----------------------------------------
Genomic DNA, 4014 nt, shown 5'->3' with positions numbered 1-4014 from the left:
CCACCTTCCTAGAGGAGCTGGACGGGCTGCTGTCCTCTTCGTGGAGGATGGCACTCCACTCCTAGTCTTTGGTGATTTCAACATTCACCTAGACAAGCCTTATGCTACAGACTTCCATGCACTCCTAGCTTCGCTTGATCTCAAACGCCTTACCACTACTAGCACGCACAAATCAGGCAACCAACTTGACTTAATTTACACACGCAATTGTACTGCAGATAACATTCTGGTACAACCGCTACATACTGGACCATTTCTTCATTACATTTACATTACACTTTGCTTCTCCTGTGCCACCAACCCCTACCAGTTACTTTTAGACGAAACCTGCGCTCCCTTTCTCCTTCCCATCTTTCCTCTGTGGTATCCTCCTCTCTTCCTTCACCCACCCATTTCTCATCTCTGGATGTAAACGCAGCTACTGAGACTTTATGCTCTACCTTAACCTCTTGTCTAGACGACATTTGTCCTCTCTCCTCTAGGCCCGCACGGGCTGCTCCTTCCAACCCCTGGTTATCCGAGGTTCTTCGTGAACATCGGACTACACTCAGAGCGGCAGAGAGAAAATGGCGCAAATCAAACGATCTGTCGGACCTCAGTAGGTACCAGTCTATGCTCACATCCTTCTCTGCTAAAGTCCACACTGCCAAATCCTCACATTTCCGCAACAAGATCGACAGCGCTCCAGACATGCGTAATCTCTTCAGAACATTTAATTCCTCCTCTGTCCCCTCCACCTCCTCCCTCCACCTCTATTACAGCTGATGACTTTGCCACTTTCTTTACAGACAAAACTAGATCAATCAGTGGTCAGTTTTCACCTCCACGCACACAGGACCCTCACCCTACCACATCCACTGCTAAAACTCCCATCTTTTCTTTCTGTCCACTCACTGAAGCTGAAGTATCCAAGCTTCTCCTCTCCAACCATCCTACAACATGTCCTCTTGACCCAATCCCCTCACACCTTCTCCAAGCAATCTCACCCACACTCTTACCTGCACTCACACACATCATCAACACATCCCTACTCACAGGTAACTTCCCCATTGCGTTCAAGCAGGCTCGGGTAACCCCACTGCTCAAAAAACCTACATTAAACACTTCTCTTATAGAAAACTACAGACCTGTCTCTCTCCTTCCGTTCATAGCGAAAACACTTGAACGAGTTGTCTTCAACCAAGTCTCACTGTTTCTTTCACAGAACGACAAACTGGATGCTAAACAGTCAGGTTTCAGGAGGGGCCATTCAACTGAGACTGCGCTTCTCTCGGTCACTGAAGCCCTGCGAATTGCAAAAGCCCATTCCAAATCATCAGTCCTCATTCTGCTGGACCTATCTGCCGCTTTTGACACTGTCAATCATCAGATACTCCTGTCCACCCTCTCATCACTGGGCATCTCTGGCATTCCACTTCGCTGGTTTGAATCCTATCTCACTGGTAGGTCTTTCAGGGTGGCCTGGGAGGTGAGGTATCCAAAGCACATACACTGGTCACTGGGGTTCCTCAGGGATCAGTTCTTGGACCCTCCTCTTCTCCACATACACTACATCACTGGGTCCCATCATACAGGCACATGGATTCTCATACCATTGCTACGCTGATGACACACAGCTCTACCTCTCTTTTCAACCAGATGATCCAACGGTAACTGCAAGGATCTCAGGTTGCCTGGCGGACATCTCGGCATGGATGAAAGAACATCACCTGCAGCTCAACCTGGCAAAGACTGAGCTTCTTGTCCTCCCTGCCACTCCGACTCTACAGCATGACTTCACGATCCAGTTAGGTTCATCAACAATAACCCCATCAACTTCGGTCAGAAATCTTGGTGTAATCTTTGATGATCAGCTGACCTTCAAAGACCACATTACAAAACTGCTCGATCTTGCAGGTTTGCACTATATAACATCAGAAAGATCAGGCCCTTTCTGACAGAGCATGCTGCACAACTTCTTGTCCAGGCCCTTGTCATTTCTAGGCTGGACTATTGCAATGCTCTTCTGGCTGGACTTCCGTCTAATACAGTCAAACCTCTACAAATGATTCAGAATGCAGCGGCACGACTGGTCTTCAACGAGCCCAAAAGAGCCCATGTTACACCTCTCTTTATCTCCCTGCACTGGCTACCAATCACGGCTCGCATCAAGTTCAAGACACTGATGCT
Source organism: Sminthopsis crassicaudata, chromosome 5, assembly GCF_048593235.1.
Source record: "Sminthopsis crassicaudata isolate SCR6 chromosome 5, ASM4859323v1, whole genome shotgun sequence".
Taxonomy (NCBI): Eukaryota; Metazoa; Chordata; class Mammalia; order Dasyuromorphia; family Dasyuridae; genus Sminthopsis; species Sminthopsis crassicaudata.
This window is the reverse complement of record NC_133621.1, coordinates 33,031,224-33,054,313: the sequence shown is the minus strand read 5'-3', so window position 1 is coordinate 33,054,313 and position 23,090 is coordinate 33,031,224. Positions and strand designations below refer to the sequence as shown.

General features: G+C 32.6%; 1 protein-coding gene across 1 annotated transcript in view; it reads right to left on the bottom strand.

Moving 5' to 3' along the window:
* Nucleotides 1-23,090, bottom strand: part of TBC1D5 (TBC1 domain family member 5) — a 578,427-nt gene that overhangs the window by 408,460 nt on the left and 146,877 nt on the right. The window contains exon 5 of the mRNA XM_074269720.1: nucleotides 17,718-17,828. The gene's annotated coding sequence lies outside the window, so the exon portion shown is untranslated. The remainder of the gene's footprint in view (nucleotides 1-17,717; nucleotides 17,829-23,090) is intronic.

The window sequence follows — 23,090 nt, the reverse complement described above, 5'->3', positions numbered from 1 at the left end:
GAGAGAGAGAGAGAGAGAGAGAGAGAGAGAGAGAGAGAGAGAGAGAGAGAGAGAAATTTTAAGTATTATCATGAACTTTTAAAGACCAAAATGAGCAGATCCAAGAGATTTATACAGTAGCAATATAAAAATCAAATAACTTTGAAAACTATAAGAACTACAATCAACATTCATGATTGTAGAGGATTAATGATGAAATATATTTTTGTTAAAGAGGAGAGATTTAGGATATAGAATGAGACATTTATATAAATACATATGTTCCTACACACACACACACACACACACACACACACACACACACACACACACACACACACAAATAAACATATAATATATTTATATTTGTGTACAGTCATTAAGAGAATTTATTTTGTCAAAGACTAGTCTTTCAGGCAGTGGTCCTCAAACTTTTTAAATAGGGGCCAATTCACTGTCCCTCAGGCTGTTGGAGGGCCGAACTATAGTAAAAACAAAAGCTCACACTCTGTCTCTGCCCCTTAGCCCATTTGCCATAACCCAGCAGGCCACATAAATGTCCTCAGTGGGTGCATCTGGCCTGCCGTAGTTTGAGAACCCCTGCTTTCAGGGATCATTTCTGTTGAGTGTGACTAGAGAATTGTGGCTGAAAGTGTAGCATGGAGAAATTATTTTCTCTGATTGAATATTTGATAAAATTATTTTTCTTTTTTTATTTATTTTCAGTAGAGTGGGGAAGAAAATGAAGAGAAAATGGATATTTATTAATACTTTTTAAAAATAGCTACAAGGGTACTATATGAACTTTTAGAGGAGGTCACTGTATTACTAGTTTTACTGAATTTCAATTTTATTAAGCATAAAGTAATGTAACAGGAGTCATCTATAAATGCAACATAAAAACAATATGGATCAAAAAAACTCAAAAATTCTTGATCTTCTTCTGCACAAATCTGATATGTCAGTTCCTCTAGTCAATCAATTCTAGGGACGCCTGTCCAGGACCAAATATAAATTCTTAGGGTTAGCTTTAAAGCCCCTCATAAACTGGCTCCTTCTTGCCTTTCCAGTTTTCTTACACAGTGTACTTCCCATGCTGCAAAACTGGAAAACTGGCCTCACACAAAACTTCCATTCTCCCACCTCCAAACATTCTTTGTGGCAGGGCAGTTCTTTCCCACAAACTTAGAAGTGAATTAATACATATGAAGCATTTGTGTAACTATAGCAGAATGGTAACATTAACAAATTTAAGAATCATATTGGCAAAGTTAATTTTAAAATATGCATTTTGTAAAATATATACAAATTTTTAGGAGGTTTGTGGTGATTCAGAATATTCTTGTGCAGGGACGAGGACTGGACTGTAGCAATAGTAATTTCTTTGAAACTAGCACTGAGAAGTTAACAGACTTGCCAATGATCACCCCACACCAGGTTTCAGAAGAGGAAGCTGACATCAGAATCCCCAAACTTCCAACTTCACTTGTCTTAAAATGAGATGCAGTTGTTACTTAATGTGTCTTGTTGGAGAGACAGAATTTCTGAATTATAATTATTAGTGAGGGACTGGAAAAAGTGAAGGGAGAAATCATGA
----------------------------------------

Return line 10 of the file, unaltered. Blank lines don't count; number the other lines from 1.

The window sequence follows — 23,090 nt, the reverse complement described above, 5'->3', positions numbered from 1 at the left end: